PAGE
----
Ernst Lippe <[EMAIL PROTECTED]> writes:

> The point is the following. In the current implementation the preview
> widget consists of the following components from top to bottom: the image, 
> the progress bar and the zoom controls. When scrollbars should be added
> the horizontal scrollbar should be located between the progress bar and
> the image. So it is not possible to add scrollbars by simply wrapping
> the entire current preview but the preview itself must be modified.
> Adding scrollbars makes the layout algorithm more complex.

IMO the preview widget should only be the preview, nothing else. If
possible it should expose two adjustments so that you can easily add
scrollbars. Progress-bar, zoom-control and scrollbars don't belong to
the preview widget itself. They can be added by a composite widget.

> > I'd suggest not to include information about the new position and/or
> > scale in the signal but to provide a way to retrieve this information
> > from the preview widget. 
> This is just my default multi-threading paranoia. When you have multiple
> variables that can be updated in a multi-threading environment, it is
> in general wise to use copies that are known to be consistent with
> one another. I don't really know how Gtk uses threading, so perhaps
> it is not useful to include the information.

Using threads with GTK+ is a pain to get right and in almost all cases
it is unnecessary. If an application has a need for threads it is
desirable to code it in a way that assures that only one thread
updates the GUI directly. That said, I don't think you need to worry
about threads here. The solution I suggested would still be
sufficiently thread-safe.

> > Actually if you go for two adjustments and
> > expose them in your API you don't need to deal with signals at all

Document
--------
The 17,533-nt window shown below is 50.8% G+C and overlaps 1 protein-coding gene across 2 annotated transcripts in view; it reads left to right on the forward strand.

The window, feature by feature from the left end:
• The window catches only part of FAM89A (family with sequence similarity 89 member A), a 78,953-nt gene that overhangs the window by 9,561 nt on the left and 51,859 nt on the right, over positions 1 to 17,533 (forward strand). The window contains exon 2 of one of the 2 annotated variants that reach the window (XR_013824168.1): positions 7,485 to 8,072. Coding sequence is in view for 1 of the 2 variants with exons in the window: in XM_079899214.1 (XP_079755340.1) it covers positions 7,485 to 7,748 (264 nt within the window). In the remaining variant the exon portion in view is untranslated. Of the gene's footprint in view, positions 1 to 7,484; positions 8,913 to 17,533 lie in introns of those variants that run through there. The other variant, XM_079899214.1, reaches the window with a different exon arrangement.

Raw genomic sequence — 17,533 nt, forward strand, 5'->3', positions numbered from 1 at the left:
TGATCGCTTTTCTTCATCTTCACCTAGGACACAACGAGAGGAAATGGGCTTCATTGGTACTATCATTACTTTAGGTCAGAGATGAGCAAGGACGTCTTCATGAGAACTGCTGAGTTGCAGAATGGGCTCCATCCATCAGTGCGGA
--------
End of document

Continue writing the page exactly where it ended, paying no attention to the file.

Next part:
> > since it should be sufficient to connect to the "value_changed" and
> > "changed" signals of the two adjustments.
> The reason for a separate signal is that this makes it possible to
> distinguish between between modifications that are initiated by the
> user via the preview GUI and modifications that were initiated
> programmatically via the API.  When this distinction is never
> important the requirement could be dropped.

Why should a widget behave differently if changed by the user or
programmatically via the API? That sounds like a broken concept.

> > > Requirement 12. The preview must support an API to scroll the preview
> > > and change the magnification.
> > > 
> > > This functionality is needed to synchronize multiple previews.
> > 
> > and again you get this all for free if you go for two adjustments.
> > Synchronizing two previews would boil down to synchronizing the
> > preview's adjustements.
> When you have an API call to change both coordinates at the same time,
> this makes it easier to avoid unnecessary refreshes, otherwise the widget
> might try to refresh itself between modification of the first and second
> coordinate. 

you will have to delegate the actual refresh to idle functions anyway
so that shouldn't be a problem.

Salut, Sven
Gimp-developer mailing list

Reply via email to